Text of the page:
Aziz Asbar, head of Syrian government research centre killed in bomb attack on his car
Research unit was thought to be responsible for the development of sarin gas
The head of a Syrian government research facility thought responsible for developing chemical weapons, has been killed in a bomb attack on his car.
Gen Aziz Asbar and his driver were killed in the countryside of the central province of Hama, the Syrian Observatory for Human Rights, a war monitor, said.
Asbar headed the Syrian Scientific Research Centre in Masyaf, Hama province, which the US claimed was developing sarin gas used by the Syrian regime. The claim was denied by the government, which said it had no chemical weapons since 2013, despite several instances of the gas being used.
Al-Watan, a pro-regime newspaper, confirmed the death, writing in its online edition: "Doctor Aziz Asbar, head of the scientific research centre in Masyaf, has been killed after an explosion targeted his car in the Hama countryside."
On July 22, Israeli air strikes targeted the research unit, which was said to have close links to Iran, according to the UK-based Observatory. Israel's military refused to comment on the reports.
The unit was said to be developing short-range surface-to-surface missiles with experts present from the Syrian regime's ally, Iran.
It is not yet known who was responsible for the attack on Asbar's car.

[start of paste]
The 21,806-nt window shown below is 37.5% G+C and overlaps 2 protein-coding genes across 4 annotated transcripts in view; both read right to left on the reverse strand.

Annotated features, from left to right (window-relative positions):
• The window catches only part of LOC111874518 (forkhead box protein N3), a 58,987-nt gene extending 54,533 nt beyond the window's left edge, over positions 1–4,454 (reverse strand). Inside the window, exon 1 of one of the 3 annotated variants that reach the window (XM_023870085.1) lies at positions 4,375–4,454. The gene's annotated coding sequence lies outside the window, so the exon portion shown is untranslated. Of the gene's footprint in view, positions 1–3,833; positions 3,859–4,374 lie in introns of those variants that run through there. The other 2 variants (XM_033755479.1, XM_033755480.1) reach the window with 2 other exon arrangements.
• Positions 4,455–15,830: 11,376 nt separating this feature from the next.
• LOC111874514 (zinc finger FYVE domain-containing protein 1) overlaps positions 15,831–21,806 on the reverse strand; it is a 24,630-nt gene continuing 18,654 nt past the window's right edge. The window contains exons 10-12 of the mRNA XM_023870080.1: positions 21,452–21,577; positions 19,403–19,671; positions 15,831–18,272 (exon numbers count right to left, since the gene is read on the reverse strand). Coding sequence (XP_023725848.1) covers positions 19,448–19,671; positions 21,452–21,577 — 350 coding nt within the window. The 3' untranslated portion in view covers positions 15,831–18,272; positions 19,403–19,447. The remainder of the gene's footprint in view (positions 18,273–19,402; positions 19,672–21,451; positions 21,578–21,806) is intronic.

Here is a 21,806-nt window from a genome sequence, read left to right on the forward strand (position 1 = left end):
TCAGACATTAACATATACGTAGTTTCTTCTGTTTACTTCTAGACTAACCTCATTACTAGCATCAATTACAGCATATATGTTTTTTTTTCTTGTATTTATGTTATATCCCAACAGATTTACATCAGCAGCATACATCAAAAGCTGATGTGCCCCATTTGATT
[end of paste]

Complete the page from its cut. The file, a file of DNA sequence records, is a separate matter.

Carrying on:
In April, missile strikes by the United States, Britain and France destroyed a scientific research centre in Damascus, in response to a suspected poison gas attack near the Syrian capital.
The Organisation for the Prohibition of Chemical Weapons, a UN watchdog, determined that the Syrian government used sarin in the rebel-held town of Khan Sheikhoun in April last year that killed about 100 people and affected about 200 others.
The US imposed sanctions against 271 Syrian Scientific Research Centre employees weeks after the attack, saying the agency was responsible for "developing and producing non-conventional weapons and the means to deliver them." Asbar was not among the targeted individuals.
The US and its allies also blamed government forces for a sarin attack on the suburbs of Damascus in 2013 that killed around 1,000 people. Syria agreed to hand over its chemical weapons stockpiles and dismantle production facilities amid international outrage following that attack.
Syria's government has also been accused of using chlorine in several chemical attacks since an uprising against President Bashar Al Assad began in 2011.
Updated: August 5, 2018 09:47 PM